Buying and Selling Calls and Puts: Four Cardinal Coordinates

Owning a call option gives you a long position in the market, and therefore the seller of a call option is a short position. Owning a put option gives you a short position in the market, and selling a put is a long position. Keeping these four straight is crucial as they relate to the four things you can do with options: buy calls; sell calls; buy puts; and sell puts.

People who buy options are called holders and those who sell options are called writers of options. Here is the important distinction between buyers and sellers:

  • Call holders and put holders (buyers) are not obligated to buy or sell. They have the choice to exercise their rights if they choose. This limits the risk of buyers of options, so that the most they can ever lose is the premium of their options.
  • Call writers and put writers (sellers), however, are obligated to buy or sell. This means that a seller may be required to make good on a promise to buy or sell. It also implies that option sellers have unlimited risk, meaning that they can lose much more than the price of the options premium.

Don't worry if this seems confusing – it is. For this reason we are going to look at options primarily from the point of view of the buyer. At this point, it is sufficient to understand that there are two sides of an options contract.

Options Terminology

To understand options, you'll also have to first know the terminology associated with the options market.

The price at which an underlying stock can be purchased or sold is called the strike price. This is the price a stock price must go above (for calls) or go below (for puts) before a position can be exercised for a profit. All of this must occur before the expiration date. In our example above, the strike price for the S&P 500 put option was 2250.

The expiration date, or expiry of an option is the exact date that the contract terminates.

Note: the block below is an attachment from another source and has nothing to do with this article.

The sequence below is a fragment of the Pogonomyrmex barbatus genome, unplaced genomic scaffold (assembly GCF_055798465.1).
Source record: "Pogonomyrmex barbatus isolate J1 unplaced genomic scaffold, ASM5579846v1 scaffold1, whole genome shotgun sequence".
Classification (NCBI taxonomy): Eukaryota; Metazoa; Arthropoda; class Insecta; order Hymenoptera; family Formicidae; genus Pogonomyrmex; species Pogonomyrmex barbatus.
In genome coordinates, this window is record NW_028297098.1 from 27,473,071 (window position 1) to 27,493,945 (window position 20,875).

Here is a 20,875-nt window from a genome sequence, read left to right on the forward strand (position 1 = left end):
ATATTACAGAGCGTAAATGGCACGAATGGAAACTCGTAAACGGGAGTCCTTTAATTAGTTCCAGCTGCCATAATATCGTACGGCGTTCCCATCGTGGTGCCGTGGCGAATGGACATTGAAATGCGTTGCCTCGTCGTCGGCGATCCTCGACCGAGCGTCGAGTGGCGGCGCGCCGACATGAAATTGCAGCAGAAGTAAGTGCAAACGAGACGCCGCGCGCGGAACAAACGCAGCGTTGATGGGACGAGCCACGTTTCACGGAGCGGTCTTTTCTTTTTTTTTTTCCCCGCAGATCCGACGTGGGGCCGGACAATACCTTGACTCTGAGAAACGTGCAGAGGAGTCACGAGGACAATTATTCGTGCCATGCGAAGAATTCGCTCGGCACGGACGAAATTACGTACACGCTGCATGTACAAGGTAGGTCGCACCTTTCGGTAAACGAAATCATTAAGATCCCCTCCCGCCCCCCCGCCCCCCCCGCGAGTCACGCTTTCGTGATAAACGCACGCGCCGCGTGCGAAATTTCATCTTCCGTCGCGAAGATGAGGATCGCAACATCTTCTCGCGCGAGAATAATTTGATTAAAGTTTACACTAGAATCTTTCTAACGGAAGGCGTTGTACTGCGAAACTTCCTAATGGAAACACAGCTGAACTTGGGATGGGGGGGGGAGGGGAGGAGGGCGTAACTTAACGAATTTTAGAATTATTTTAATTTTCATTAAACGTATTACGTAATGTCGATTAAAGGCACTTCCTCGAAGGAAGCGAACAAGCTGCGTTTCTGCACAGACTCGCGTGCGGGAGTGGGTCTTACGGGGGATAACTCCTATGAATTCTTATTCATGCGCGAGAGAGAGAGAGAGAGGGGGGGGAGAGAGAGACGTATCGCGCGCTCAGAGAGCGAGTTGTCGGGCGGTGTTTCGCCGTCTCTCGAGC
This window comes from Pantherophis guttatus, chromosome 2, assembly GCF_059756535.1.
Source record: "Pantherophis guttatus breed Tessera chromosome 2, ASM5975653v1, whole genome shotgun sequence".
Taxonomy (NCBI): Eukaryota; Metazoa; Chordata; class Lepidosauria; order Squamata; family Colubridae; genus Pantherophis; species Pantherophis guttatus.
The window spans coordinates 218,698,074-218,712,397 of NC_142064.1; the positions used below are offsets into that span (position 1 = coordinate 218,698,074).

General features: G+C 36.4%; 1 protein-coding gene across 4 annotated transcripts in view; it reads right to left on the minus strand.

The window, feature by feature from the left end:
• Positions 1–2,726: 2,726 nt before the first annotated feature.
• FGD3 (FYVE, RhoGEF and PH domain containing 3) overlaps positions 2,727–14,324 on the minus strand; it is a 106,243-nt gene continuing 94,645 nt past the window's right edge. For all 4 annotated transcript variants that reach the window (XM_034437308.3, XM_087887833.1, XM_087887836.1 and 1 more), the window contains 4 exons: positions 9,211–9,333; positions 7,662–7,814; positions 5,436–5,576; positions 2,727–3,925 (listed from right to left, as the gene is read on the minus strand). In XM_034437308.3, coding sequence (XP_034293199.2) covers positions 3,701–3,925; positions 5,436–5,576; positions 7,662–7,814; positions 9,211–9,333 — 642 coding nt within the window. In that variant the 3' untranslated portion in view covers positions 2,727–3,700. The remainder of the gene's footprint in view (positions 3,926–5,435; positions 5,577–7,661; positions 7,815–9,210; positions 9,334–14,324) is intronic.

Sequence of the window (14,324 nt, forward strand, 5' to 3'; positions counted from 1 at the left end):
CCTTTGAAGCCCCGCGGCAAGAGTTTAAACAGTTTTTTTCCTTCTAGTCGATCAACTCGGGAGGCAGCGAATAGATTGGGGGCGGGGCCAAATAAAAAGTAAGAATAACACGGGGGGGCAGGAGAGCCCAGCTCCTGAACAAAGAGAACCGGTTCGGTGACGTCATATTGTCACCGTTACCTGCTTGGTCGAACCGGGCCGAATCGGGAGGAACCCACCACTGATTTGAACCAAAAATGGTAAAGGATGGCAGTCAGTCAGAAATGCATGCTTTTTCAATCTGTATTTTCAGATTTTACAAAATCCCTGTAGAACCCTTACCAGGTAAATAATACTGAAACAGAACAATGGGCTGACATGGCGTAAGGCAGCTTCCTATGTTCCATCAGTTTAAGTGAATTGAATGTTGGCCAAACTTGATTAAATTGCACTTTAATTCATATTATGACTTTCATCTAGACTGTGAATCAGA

An option that is traded on a national options exchange such as the Chicago Board Options Exchange (CBOE) is known as a listed option. These have fixed strike prices and expiration dates. Each listed option represents 100 shares of company stock (known as a contract).

For call options, the option is said to be in-the-money if the share price is above the strike price. A put option is in-the-money when the share price is below the strike price. The amount by which an option is in-the-money is referred to as intrinsic value. An option is out-of-the-money if the price of the underlying remains below the strike price (for a call), or above the strike price (for a put). An option is at-the-money when the price of the underlying is on or very close to the strike price.

As mentioned above, the total cost (the price) of an option is called the premium. This price is determined by factors including the stock price, strike price, time remaining until expiration (time value) and volatility. Because of all these factors, determining the premium of an option is complicated and largely beyond the scope of this tutorial, although we will discuss it briefly.

Although employee stock options aren't available for just anyone to trade, this type of option could, in a way, be classified as a type of call option. Many companies use stock options as a way to attract and to keep talented employees, especially management. They are similar to regular stock options in that the holder has the right but not the obligation to purchase company stock. The contract, however, exists only between the holder and the company and cannot typically be exchanged with anybody else, whereas a normal option is a contract between two parties that are completely unrelated to the company and can be traded freely.


Options Basics: Why Use Options?